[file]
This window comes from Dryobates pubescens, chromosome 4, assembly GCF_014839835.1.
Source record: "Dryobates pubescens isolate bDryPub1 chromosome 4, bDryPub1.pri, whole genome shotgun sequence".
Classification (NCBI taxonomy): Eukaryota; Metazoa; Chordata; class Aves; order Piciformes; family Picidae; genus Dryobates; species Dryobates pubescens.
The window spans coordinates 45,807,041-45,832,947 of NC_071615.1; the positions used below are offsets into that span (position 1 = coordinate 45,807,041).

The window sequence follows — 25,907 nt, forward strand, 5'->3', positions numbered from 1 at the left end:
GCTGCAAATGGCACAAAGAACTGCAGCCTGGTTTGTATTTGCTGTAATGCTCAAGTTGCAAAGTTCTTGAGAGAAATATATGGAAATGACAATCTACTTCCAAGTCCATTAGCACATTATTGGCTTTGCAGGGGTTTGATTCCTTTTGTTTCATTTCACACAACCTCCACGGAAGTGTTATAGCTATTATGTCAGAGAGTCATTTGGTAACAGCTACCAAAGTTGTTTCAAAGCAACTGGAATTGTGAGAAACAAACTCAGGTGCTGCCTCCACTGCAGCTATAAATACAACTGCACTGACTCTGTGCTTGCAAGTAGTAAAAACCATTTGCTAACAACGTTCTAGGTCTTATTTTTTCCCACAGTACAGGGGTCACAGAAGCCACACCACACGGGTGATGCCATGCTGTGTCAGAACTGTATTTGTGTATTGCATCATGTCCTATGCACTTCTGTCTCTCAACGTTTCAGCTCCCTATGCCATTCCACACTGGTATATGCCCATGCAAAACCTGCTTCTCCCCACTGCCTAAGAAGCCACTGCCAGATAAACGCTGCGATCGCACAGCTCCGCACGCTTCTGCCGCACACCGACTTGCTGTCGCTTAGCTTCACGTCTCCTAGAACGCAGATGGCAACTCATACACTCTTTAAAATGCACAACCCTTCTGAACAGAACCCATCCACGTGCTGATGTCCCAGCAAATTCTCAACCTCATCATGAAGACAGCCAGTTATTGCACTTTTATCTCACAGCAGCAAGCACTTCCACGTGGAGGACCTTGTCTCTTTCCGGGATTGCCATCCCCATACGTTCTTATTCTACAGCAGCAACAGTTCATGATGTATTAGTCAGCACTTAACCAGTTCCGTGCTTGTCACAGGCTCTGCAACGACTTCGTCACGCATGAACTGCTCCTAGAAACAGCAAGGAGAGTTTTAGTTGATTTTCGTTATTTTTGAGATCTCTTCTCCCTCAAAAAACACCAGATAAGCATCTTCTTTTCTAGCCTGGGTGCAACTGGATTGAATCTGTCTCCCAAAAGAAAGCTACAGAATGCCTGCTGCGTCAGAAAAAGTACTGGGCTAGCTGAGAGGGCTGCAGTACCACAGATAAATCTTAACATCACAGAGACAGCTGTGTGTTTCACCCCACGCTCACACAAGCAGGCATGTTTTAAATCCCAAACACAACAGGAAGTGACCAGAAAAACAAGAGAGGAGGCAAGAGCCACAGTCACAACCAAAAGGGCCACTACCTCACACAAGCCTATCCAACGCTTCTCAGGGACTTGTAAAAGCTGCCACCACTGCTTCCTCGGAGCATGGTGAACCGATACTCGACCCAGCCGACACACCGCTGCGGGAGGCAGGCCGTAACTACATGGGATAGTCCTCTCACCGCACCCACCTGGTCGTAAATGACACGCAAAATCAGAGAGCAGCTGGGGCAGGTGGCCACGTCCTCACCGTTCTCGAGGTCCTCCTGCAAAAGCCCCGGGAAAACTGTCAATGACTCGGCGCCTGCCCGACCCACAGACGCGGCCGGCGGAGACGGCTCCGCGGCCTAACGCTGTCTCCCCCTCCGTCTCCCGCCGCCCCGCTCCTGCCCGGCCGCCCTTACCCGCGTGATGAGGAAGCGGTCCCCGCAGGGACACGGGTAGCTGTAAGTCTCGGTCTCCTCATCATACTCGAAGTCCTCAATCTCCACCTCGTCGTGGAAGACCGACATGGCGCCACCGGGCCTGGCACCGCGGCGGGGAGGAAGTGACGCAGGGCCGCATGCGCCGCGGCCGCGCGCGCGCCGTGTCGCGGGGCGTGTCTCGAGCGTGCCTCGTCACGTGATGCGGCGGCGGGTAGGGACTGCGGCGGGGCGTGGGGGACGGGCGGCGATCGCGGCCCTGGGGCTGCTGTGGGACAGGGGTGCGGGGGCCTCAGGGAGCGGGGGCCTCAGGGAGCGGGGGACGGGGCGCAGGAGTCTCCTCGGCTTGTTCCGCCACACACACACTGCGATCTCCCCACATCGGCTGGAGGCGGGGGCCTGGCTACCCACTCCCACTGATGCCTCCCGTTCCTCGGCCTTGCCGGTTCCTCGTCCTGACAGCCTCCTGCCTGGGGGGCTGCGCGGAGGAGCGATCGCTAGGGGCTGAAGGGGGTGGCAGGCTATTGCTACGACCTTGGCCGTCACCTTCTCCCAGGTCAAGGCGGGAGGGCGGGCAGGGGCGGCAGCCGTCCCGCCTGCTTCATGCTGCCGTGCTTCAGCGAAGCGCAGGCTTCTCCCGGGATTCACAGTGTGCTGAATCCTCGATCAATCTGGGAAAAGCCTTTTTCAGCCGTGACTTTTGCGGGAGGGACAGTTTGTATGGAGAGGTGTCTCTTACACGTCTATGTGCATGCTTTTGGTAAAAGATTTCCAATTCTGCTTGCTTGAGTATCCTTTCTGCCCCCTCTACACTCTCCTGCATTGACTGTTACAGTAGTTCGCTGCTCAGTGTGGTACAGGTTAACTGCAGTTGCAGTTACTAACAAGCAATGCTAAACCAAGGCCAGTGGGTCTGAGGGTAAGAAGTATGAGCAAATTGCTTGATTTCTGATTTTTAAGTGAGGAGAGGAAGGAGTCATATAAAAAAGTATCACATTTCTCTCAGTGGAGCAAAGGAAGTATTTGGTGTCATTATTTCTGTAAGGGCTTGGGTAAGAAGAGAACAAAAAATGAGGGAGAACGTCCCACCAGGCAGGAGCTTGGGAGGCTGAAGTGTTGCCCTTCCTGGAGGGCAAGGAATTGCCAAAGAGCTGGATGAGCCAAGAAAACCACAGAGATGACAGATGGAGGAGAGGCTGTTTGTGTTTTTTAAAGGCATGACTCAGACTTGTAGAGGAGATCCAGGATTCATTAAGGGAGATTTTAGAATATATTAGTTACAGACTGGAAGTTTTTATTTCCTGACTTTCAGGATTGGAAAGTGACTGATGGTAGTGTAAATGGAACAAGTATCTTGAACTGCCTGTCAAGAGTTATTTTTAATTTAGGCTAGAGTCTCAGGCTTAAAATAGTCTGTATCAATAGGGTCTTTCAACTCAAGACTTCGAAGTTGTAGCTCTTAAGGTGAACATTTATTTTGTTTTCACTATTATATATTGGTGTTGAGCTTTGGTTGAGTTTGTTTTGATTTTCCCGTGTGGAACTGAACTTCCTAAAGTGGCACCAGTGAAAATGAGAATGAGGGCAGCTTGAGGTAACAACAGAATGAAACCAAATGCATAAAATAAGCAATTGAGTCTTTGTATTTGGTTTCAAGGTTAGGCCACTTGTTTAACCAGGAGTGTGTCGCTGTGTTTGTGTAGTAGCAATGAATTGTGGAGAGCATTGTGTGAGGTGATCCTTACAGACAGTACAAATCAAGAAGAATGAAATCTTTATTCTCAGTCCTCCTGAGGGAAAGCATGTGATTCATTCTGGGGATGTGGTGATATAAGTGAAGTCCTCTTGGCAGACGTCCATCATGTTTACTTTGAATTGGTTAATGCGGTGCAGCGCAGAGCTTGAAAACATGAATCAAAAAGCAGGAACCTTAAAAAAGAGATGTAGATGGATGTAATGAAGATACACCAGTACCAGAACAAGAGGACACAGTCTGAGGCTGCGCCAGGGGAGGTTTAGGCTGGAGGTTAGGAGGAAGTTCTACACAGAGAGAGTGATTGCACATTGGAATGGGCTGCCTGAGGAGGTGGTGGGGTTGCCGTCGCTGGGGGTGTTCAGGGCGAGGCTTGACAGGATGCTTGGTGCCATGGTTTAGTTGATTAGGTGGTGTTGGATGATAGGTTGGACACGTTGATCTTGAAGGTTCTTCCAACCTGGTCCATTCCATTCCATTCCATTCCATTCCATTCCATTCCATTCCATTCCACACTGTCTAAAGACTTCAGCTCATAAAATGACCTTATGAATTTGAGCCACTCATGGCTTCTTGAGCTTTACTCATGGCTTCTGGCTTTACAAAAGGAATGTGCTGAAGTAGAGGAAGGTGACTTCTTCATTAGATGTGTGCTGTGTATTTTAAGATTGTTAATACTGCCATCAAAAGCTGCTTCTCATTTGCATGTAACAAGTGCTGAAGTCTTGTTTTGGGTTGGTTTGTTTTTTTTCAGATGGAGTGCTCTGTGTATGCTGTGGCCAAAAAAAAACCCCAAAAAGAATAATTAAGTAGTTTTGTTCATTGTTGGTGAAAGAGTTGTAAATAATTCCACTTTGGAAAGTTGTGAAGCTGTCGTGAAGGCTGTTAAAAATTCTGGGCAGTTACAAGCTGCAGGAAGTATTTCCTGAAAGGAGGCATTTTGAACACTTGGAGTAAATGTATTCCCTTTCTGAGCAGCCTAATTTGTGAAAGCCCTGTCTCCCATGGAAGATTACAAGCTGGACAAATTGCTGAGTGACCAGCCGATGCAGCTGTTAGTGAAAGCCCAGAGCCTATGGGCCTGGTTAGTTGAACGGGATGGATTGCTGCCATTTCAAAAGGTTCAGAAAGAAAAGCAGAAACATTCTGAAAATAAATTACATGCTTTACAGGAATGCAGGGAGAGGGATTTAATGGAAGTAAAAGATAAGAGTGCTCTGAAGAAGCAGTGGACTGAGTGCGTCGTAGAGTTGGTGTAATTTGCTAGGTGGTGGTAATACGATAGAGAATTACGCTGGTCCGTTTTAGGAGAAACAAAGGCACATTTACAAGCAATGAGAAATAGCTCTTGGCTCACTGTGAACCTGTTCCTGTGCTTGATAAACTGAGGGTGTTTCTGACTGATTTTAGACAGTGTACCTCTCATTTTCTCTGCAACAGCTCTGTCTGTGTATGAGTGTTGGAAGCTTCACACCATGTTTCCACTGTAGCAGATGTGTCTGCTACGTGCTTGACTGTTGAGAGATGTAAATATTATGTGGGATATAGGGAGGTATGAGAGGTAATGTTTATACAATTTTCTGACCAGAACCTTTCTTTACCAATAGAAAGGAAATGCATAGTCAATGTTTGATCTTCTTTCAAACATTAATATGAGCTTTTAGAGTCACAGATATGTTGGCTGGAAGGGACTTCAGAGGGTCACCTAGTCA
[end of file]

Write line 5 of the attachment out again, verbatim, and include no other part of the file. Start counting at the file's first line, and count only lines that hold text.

The window sequence follows — 25,907 nt, forward strand, 5'->3', positions numbered from 1 at the left end: